As darkness falls, they settle down on the hillside with their sheep. They look out over the rolling hills toward the town of Bethlehem, resting but alert. After all, a marauding animal could decimate the flock if they are not awake to protect them. They warm themselves over the fire. The sky is bright with stars. Although it is the middle of the night, there is a glow in the darkness. Colours begin to dance and weave like the Aurora Borealis in the northern sky. Suddenly the whole sky is a blaze of light. The heavenly messengers come to them with great news. “To you is born this day in the city of David a Saviour who is the Messiah, the Lord.” The jubilant song of the angels rings out over the hills. “Glory to God in the highest heaven, and on earth peace among those whom he favours.”

It is a story of deep contradictions. And yet it is a story of great truth. The truth of the story lies in the fact of our relationship with God. God took a chance with humanity. We received God's most precious gift. Humanity is threatened by goodness. We resist it. We reject kindness and healing. Yet God sent Jesus into that very world. God continues to love, hope, trust, even as we bungle through our mistakes. Don't you wonder what it is that God sees in us?

So once again I ask, what if it is just a wonderful story? There is a deep mystery at the heart of Christmas that makes it a time of transformation. The secular world cannot begin to understand Easter, but it can identify with the homey human scene of a newborn baby, a courageous mother, a faithful husband, poor shepherds and rich kings. It can identify with our need to reach out to the poor and to those in need. So there in that stable, a strange diverse crowd huddles around a baby. Such is the mystery of the Incarnation. It does not simply symbolize. It incarnates, it embodies what we know to be true. God is with us. The story of the birth of Christ is a perfect introduction to his life, death and resurrection. The clear message of Christmas is that God is love. Love came down and dwelt among us. The purpose of the loving act was so that God could reveal to us the nature of the divine. It came about so that we might come to know and love our creator.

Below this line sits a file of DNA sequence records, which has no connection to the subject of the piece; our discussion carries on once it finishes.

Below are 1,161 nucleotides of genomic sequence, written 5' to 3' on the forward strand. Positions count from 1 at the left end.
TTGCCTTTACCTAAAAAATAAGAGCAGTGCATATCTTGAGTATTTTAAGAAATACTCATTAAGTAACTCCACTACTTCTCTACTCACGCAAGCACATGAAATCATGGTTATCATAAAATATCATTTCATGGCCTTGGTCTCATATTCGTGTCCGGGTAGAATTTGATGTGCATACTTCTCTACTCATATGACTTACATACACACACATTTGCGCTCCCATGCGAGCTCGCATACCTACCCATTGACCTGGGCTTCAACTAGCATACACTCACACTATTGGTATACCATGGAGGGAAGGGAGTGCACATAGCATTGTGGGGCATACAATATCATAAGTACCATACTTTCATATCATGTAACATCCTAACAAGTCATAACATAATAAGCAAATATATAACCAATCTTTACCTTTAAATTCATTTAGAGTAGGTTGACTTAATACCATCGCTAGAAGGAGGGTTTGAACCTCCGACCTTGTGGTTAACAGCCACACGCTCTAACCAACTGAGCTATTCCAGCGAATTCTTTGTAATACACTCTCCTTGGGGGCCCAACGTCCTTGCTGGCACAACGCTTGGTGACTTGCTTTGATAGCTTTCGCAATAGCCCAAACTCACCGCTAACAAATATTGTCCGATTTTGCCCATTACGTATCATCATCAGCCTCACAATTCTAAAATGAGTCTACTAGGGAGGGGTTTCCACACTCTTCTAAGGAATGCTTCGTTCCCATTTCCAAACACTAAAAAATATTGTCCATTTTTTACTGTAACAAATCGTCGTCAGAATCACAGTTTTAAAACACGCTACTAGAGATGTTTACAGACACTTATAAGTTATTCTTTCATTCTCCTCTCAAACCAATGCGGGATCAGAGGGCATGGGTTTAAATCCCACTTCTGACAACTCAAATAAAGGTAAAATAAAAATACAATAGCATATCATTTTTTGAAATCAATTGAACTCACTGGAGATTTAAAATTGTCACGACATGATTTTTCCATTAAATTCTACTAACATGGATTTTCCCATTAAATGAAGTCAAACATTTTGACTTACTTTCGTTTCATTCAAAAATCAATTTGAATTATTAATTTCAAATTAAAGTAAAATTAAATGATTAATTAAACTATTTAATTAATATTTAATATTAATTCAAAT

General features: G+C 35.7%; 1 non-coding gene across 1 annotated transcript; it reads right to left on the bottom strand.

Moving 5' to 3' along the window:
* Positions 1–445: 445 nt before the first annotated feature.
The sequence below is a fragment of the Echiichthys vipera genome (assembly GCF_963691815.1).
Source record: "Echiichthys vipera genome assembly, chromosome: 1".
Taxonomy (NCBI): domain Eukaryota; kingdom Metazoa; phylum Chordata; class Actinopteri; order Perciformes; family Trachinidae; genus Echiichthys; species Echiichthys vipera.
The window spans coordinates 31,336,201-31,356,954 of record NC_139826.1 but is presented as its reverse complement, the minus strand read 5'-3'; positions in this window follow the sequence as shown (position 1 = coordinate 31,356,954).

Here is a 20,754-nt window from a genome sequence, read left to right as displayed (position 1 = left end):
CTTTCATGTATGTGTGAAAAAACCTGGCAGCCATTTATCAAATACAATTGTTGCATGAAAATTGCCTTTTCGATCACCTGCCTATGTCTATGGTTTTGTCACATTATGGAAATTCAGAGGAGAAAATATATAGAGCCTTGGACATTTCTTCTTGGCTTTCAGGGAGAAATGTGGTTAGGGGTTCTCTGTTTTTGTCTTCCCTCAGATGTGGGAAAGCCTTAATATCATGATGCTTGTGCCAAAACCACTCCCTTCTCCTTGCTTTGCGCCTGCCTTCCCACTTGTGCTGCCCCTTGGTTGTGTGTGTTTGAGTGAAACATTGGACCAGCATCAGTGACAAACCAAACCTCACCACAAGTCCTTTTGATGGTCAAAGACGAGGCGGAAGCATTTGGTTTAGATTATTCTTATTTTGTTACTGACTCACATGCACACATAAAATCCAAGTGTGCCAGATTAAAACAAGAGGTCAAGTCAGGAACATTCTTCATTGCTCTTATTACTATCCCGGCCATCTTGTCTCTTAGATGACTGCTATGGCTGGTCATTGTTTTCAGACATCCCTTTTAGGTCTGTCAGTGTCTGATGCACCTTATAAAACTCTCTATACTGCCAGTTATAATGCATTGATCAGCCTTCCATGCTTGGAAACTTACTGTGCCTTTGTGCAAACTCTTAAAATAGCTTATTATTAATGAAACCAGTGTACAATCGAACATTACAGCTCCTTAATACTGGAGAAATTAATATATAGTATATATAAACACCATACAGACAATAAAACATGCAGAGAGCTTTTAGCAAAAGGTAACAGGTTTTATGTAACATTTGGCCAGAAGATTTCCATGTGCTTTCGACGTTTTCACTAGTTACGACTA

It is a message that continues to be shared. Christmas, even if the person celebrating does not call it that, is a time of giving, a time when peoples’ hearts open to those in need, when they give for once of themselves. It is a time when people make an attempt to reconnect with their faith community. Our churches fill up. Even those who do not make it to church take on some of the festive spirit and reach out to others in a spate of generosity. We greet each other in a different way. It is a time to give. It is a time of outreach to the poor and to those in need. The celebration is everywhere. One cannot miss it. And secularized though it may be, the world continues to get the message. And it becomes a better place, even if for a few fleeting moments.

We may look at the story in all of its improbability. We may say, “Is that any way for a king to be born!” Is it even plausible? And yet he was. For Jesus continues to be born in poverty. He continues to live with rejection and betrayal. He continues to be nailed and crowned. He continues to burst through the tomb of death and echo in the souls of those who believe. He continues to be born in us day by day. He continues to call us, his messengers, to share the good news that Christ is born in us.